The BHA is to schedule additional alternative races for horses who might otherwise miss out on essential prep or qualifying runs for major festivals owing to stringent new vaccination requirements announced on Monday night.
No details of the races have been published yet, but the additional opportunities – which are likely to include Flat races – will be scheduled on or around the weekend of February 23 so that horses requiring vaccinations under the new biosecurity rules will be eligible to run.
Rupert Arnold, chairman of the National Trainers’ Federation, broadly welcomed the news on behalf of his members, although he pointed out that some horses coped with the effects of vaccination better than others, and not all would be ready to run that quickly after a flu jab.
He said on Tuesday afternoon: "My phone has hardly stopped since 7am but things have changed a bit now and the six-month rule isn’t quite the issue it might have been.
"When the idea was first broached we were not pleased about it because of the practical difficulties for trainers. They were advised last month to give booster vaccinations if they could, but to overnight make it a condition of racing was quite a shock to the system."
Arnold added: "Trainers generally avoid vaccinating mid-season, particularly close to big races, because some horses react adversely and the new rule will affect different trainers in different ways.
"Some, Paul Nicholls among them, routinely vaccinate between Christmas and new year, so they will be better placed than those who do it when the horses first go out for a summer break or when they come back in.
"It’s going to be tricky for some, even with the rescheduled and additional races, but we understand the BHA's industry veterinary committee’s point of view."
Nicky Henderson is among those whose immediate plans have been frustrated by the new rule – which is not merely short term – stating horses would be allowed to run only if they had been vaccinated in the previous six months, rather than the standard 12 months.
He had intended running RSA Chase favourite Santini in Ascot’s Reynoldstown Chase and Christmas Hurdle winner Verdana Blue in a fast-track qualifier at Kempton for Good Friday’s All-Weather Championships, but neither has been vaccinated within the specified time frame and will not be able to take up their Saturday assignments.
Betfair Ascot Chase entry Top Notch and Betfair Hurdle fancy Countister are among others from the Henderson stable who will not be eligible to run this weekend.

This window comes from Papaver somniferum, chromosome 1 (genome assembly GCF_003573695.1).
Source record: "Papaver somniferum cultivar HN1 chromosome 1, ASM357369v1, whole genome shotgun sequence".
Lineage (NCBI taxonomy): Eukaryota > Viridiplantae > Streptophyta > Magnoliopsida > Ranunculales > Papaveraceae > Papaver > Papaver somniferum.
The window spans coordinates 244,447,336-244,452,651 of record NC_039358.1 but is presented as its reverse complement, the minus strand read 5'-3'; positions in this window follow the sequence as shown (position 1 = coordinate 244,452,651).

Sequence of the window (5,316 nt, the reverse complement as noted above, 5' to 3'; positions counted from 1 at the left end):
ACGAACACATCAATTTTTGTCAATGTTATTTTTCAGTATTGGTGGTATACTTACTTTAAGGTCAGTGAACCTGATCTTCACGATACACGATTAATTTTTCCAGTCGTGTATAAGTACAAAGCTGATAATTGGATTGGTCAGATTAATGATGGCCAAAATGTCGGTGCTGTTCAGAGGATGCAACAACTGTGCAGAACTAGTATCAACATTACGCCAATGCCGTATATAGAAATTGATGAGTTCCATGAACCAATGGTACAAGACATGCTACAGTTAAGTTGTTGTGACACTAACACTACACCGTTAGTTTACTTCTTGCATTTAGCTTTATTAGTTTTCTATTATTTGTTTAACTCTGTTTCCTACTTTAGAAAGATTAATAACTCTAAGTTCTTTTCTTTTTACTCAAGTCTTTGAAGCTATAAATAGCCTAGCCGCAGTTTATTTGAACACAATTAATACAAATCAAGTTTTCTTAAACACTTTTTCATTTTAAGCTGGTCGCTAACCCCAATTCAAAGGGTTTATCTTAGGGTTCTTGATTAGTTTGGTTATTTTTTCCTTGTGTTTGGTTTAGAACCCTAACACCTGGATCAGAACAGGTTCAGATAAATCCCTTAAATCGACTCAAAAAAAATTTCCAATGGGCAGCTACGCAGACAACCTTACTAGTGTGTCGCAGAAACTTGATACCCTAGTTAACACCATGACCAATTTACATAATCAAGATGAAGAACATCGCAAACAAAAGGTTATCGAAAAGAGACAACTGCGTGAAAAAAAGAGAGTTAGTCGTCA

Nor will the 2017 Grand National winner One For Arthur, trained by Lucinda Russell, or the Evan Williams-trained Betway Kingwell Hurdle favourite Silver Streak.
However, since horses can race again within seven days of vaccination, the new opportunities, theoretically at least, allow time for alternative prep races.
The six-month rule provoked considerable unrest when first revealed late on Monday night, Olly Murphy describing it as "absolute madness" and Nick Williams as "absolutely ridiculous".
However, BHA chief executive Nick Rust insisted at a press conference in London on Tuesday that the science was "unequivocal" and the new rule essential in order to minimise the risk as racing resumed.
Stables, Rust added, would be categorised as "primary risk, secondary risk and low risk", and some trainers would not be allowed to make any entries or declarations.
None would be "no risk", but their status would be fluid and governed by guidance from the BHA’s veterinary experts and data from the Animal Health Trust, which he underlined had been "working tirelessly".
The vast majority of trainers would be 'low risk', in which case the principal restriction would be under the six-month rule.
BHA chief regulatory officer Brant Dunshea, speaking at the same press conference, said: "I think it will be a limited number of stables who aren't allowed to make declarations, but I can't be certain how many right now.
"Trainers will be required to submit a health declaration, and that documentation needs to be with BHA staff at racecourses before a horse can be unloaded at the racecourse. All horses need to have been vaccinated within six months of raceday because this increases levels of immunity."
He added: "The process is unfolding. We have a team going through risk assessment right now, based on the protocols. It's going to be a logistical challenge, but we are determined to get the show back on the road."
In the short term, declarations for the next day’s racing are to be made as normal for 10am, but cards will not be released until 1.30pm.
Rust explained: "This is so we can check that horses who shouldn't be declared under the restrictions we're putting in place are not appearing on racecards, not appearing in the papers, and not turning up at the racecourse."
Some stables might be prevented from having runners because their swabs have not been processed yet, or else because of issues with them.
Rust admitted: "There are certain cases where the swabbings weren't carried out correctly and have been sent back for testing to be carried out again, but the Animal Health Trust hasn't stopped and over the next few days we are going to continue with these tests and try to get as many yards cleared as possible.
"Horses will not be restricted, unless there is good reason to restrict them."